The full title of the principal work of Irenaeus, as given by Eusebius (Hist. Eccl., v. 7), and indicated frequently by the author himself, was A Refutation and Subversion of Knowledge falsely so called, but it is generally referred to under the shorter title, Against Heresies. Several other smaller treatises are ascribed to Irenaeus; viz., An Epistle to Florinus, of which a small fragment has been preserved by Eusebius; a treatise On the Valentinian Ogdoad; a work called forth by the paschal controversy, entitled On Schism, and another On Science; all of which that remain will be found in our next volume of his writings. Irenaeus is supposed to have died about A.D. 202; but there is probably no real ground for the statement of Jerome, repeated by subsequent writers, that he suffered martyrdom, since neither Tertullian nor Eusebius, nor other early authorities, make any mention of such a fact.
As has been already stated, the first printed copy of our author was given to the world by Erasmus. This was in the year 1526. Between that date and 1571, a number of reprints were produced in both folio and octavo. All these contained merely the ancient barbarous Latin version, and were deficient towards the end by five entire chapters. These latter were supplied by the edition of Feuardent, Professor of Divinity at Paris, which was published in 1575, and went through six subsequent editions. Previously to this, however, another had been set forth by Gallasius, a minister of Geneva, which contained the first portions of the Greek text from Epiphanius. Then, in 1702, came the edition of Grabe, a learned Prussian, who had settled in England. It was published at Oxford, and contained considerable additions to the Greek text, with fragments. Ten years after this there appeared the important Paris edition by the Benedictine monk Massuet. This was reprinted at Venice in the year 1724, in two thin folio volumes, and again at Paris in a large octavo, by the Abbé Migne, in 1857. A German edition was published by Stieren in 1853.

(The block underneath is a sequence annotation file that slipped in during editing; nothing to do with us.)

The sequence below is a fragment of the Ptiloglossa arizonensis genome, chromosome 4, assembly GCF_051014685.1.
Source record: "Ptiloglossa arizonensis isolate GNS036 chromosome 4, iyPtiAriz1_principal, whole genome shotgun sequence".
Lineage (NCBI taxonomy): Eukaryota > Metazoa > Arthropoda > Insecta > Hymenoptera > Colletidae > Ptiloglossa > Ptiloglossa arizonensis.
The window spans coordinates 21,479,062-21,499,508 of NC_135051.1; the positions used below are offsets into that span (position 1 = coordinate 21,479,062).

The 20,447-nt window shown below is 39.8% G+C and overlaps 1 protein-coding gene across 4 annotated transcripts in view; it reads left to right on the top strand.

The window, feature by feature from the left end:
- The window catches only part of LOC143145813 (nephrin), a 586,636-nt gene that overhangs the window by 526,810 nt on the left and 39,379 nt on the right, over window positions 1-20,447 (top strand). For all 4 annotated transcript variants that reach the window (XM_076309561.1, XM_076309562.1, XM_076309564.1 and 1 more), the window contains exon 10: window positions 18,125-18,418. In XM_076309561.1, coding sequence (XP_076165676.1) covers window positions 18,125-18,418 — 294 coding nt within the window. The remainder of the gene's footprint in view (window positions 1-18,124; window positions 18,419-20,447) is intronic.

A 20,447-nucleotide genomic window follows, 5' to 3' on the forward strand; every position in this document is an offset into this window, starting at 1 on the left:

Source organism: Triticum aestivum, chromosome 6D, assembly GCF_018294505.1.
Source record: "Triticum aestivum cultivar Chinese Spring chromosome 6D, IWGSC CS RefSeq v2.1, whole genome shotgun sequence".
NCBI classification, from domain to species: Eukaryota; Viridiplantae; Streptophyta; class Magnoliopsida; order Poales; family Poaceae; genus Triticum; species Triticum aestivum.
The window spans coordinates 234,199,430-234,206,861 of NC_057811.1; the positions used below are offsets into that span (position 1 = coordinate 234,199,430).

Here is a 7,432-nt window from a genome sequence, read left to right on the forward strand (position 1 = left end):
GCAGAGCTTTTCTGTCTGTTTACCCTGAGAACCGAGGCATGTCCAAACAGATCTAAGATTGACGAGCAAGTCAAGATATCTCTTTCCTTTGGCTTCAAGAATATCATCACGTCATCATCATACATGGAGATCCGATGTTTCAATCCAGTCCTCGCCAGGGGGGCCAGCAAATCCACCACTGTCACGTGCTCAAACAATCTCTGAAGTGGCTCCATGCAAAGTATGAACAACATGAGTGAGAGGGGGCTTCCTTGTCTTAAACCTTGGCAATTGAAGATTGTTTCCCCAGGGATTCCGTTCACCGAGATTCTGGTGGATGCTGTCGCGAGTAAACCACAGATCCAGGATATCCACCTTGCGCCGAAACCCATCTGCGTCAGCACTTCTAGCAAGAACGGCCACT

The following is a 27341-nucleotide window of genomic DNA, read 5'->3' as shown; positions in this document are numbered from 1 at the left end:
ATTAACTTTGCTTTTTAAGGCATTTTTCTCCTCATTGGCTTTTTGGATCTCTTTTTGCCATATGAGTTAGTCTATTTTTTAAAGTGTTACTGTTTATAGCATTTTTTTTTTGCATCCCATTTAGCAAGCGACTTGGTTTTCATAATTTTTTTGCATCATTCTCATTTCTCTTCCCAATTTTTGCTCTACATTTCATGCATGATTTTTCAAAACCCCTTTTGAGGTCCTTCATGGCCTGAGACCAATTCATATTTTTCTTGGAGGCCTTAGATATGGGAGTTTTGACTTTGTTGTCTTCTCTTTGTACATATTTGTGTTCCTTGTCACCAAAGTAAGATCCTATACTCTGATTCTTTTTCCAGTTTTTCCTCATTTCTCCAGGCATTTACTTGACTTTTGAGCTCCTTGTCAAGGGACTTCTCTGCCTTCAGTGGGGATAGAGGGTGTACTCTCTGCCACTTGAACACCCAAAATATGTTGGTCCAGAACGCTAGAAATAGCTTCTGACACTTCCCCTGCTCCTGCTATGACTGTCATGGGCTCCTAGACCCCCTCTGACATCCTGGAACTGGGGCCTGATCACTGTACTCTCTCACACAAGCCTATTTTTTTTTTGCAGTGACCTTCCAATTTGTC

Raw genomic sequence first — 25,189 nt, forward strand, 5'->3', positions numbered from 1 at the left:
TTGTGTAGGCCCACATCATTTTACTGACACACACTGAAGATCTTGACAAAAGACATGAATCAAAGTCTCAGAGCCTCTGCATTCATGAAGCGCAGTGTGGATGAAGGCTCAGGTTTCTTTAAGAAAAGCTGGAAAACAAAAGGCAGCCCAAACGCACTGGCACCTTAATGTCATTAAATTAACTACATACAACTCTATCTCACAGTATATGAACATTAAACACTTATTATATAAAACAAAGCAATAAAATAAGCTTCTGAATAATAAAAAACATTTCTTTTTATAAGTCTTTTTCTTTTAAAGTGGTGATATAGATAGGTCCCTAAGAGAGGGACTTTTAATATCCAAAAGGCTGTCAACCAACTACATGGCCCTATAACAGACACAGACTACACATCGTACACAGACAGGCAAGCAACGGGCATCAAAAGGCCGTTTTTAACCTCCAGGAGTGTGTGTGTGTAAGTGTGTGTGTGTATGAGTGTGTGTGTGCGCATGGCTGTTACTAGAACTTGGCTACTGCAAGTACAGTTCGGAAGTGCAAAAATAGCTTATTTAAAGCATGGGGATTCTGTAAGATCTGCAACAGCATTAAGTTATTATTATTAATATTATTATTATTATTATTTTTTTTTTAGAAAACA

In the year 1857 there was also brought out a Cambridge edition, by the Rev. Wigan Harvey, in two octavo volumes. The two principal features of this edition are: the additions which have been made to the Greek text from the recently discovered Philosophoumena of Hippolytus; and the further addition of thirty-two fragments of a Syriac version of the Greek text of Irenaeus, culled from the Nitrian collection of Syrian mss. in the British Museum. These fragments are of considerable interest, and in some instances rectify the readings of the barbarous Latin version, where, without such aid, it would have been unintelligible. The edition of Harvey will be found constantly referred to in the notes appended to our translation. 315
1 Eusebius, <templink:ANF> book v. to the twenty-seventh chapter, should be read as an introduction to this author.
2 Milman, Hist. Latin Christianity, b. i. pp. 27, 28, and the notes.
3 On the authority of St. Jerome. See Guettee, De l’église de France, vol i. p. 27.
4 The first two books of Irenaeus Against Heresies have been translated by Dr. Roberts. The groundwork of the translation of the third book, and that portion of the fourth book which is continued in this volume, has been furnished by the Rev. W. H. Rambaut. An attempt has been made, in rendering this important author into English, to adhere as closely as possible to the original. It would have been far easier to give a loose and flowing translation of the obscure and involved sentences of Irenaeus; but the object has been studiously kept in view, to place the English reader, as much as possible, in the position of one who has immediate access to the Greek or Latin text.